Which is all well and good, but it has to be said that something in this mix doesn’t quite work. The resulting film is neither fish nor fowl. Surely, the parade of beautifully rendered CGI creatures are aimed at children, while the human characters behave in a manner that’s more appropriate for their parents – but because neither aspect fully coheres with the other, both sides of the audience are somehow left wanting. Don’t get me wrong. There’s plenty here to enjoy, not least the delightful Queenie (Alison Sudal, channeling her inner Marilyn Monroe) and Fogle’s winning turn as the poor schlep who finds himself suddenly immersed in a world of wizarding is good too. Redmayne rather overdoes it as Scamander – sure, he’s meant to be shy and introverted but he gurns his way through this first film and I can only hope that he’ll dial it down a bit for episodes 2,3,4 and 5. Whether I’ll be watching any of them is another matter.The major villain here is Graves (Colin Farrell), a powerful wizard with a hidden agenda, but he really doesn’t have all that much to do and seems a poor exchange for the villainous Voldemort.

A lot of money and huge amounts of technical skill has clearly been lavished on this project – and it’s by no means the worst thing you’ll see this year – but for me at least, it fails to live up to its famous progenitor. And I can’t help thinking – how are they going to string this out for another four movies?

3.8 stars

Philip Caveney

The Danish Girl


The Danish Girl tells the true story of 1920s landscape artist Einar Wegener, and his transformation into Lili Elbe, the woman he always knew he was supposed to be. Eddie Redmayne stars as the transgender pioneer, but it is Alicia Vikander, as Gerda (Einar’s wife), who really steals the show.

This is a good movie, with a lot of heart. The central relationship and its emotional complexities are explored unflinchingly, and the characters are nuanced and sometimes difficult. Gerda’s bond with Lili is especially dichotomous, as Lili’s emergence serves both to undermine her marriage and elevate her art (Gerda’s portraits of Lili ensure her success as an artist).

It’s beautifully shot: all gorgeous landscape or cityscape, costumes and décor. There isn’t a drab corner in this film, and maybe that’s the reason why it doesn’t quite reach the heights it could; it’s all a little too pretty, even the ugly stuff.

And there is, or should be, a lot of ugly stuff. Lili was one of the first people to undergo sex reassignment surgery – and the consequences were brutal. There need to be some darker elements to make this really clear.

There’s no denying Eddie Redmayne’s skill in depicting both Einar and Lili, but the performance is a little too mannered for my taste. His portrayal of femininity is somewhat overdone: too arch, too simpering, too coy. Maybe this was true of Lili Elbe herself, but it feels a little old-fashioned for a contemporary audience, as if the telling itself has snagged somehow on the very question of gender constructs it purports to explore.

But these are quibbles. It’s an important story, and a very watchable film.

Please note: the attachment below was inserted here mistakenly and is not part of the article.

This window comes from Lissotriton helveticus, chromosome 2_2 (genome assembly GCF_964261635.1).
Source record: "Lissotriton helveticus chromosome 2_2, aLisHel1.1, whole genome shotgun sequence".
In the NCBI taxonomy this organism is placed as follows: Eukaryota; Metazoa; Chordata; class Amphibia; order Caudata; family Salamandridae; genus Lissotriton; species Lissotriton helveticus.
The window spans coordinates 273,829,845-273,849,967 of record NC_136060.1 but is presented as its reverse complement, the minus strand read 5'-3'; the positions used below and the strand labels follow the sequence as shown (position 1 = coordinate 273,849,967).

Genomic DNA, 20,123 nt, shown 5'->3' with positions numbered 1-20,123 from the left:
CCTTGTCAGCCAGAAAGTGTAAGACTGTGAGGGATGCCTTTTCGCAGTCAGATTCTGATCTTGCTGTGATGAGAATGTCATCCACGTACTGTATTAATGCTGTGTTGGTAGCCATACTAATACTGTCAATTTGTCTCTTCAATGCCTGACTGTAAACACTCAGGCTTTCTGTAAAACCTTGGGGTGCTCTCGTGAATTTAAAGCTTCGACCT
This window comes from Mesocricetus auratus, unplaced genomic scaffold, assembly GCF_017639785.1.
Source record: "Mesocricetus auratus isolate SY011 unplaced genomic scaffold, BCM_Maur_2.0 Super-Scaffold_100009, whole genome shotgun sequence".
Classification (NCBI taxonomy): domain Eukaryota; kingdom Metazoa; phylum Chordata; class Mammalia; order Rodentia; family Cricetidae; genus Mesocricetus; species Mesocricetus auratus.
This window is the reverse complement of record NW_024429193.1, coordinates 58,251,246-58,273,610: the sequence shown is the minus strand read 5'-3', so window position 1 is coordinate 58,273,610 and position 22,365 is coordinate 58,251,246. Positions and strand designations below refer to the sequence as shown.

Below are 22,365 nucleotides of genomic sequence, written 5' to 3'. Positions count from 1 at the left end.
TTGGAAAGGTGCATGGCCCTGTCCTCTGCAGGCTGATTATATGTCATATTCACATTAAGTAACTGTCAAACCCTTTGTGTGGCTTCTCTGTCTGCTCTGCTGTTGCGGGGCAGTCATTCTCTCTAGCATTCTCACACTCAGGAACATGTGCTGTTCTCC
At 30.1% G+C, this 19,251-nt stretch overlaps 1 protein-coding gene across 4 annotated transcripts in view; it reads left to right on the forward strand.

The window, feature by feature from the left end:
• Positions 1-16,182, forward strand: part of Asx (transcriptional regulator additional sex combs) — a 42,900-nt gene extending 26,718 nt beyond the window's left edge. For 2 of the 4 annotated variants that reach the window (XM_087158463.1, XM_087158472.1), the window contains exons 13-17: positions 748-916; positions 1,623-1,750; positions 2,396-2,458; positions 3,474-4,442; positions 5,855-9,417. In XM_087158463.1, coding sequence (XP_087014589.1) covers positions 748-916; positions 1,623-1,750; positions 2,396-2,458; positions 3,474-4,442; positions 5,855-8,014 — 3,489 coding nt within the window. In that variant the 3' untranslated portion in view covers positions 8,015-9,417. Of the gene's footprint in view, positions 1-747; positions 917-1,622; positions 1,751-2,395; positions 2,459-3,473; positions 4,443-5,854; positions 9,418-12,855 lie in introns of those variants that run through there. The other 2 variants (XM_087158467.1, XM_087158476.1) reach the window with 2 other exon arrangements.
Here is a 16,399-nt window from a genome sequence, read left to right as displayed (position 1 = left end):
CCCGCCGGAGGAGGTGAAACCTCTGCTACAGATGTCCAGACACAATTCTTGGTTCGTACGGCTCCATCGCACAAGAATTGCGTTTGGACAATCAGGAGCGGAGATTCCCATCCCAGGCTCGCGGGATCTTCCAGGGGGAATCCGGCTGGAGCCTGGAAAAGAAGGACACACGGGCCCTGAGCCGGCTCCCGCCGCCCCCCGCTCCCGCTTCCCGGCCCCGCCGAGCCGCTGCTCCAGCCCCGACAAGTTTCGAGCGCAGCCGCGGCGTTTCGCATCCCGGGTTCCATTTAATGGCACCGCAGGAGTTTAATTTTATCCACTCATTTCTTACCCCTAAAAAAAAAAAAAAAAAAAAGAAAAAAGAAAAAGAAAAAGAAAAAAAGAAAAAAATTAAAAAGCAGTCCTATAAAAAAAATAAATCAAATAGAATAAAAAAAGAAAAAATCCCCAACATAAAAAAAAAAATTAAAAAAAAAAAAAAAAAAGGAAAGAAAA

4 stars

Susan Singfield

The Theory of Everything



After the tragic tale of Alan Turing as portrayed by Benedict Cumberbatch in The Imitation Game, prepare to be totally devastated by the almost equally tragic tale of Professor Stephen Hawking. Even if this story has a more uplifting conclusion, (Hawking winds up as a National hero rather than being chemically castrated) there’s still plenty to weep over along the way so be prepared and take along a good supply of tissues.

Based on the book my Hawking’s ex-wife, Jane, the story begins in 1963, where a vigorous young Stephen (Eddie Redmayne) is studying his craft at Cambridge University. The period detail is quite nicely captured, though this is a 1960s where (apparently) nobody smokes a cigarette and where a firework display looks decidedly better than the dismal pyrotechnics I remember from my own youth. But these are minor niggles. After a chance meeting at a pub, Stephen connects with Jane (a radiant Felicity Jones) and after a little uncertainty, they become lovers. But tragedy waits in the wings when after a fall, Stephen is diagnosed with motor neurone disease and told that he has two years to live. Cue the tears.

The remainder of the story is how the couple triumphed against all odds, managing to become parents three times over and how Stephen came to write the most successful book that nobody actually read. It’s also essentially about how Jane sacrificed so much in order to be Stephen’s full time carer. If you were worried that it would be all hearts and flowers, don’t despair, because there’s a fairly sour conclusion to this real life tale that’ll get the old tear ducts flowing all over again. A host of solid performers struggle to make themselves visible in minor roles (poor Emily Watson barely gets a look in) but this film belongs entirely to its lead actors. Redmayne is frankly astonishing, managing to inhabit Hawking’s tricky persona with ease and never losing sight of the man’s innate dignity, but it’s Jones who is the real revelation here, portraying Jane as a woman determinedly maintaining her English Rose composure whilst clearly displaying every inner torment through those soulful eyes. It’s surely a performance worthy of Mr Oscar when the time comes around.

The Theory of Everything is more than just another tearjerker. It’s stylishly done and comes complete with two superb performances fitted as standard. Just don’t forget to take that box of Kleenex!

4.6 stars

Philip Caveney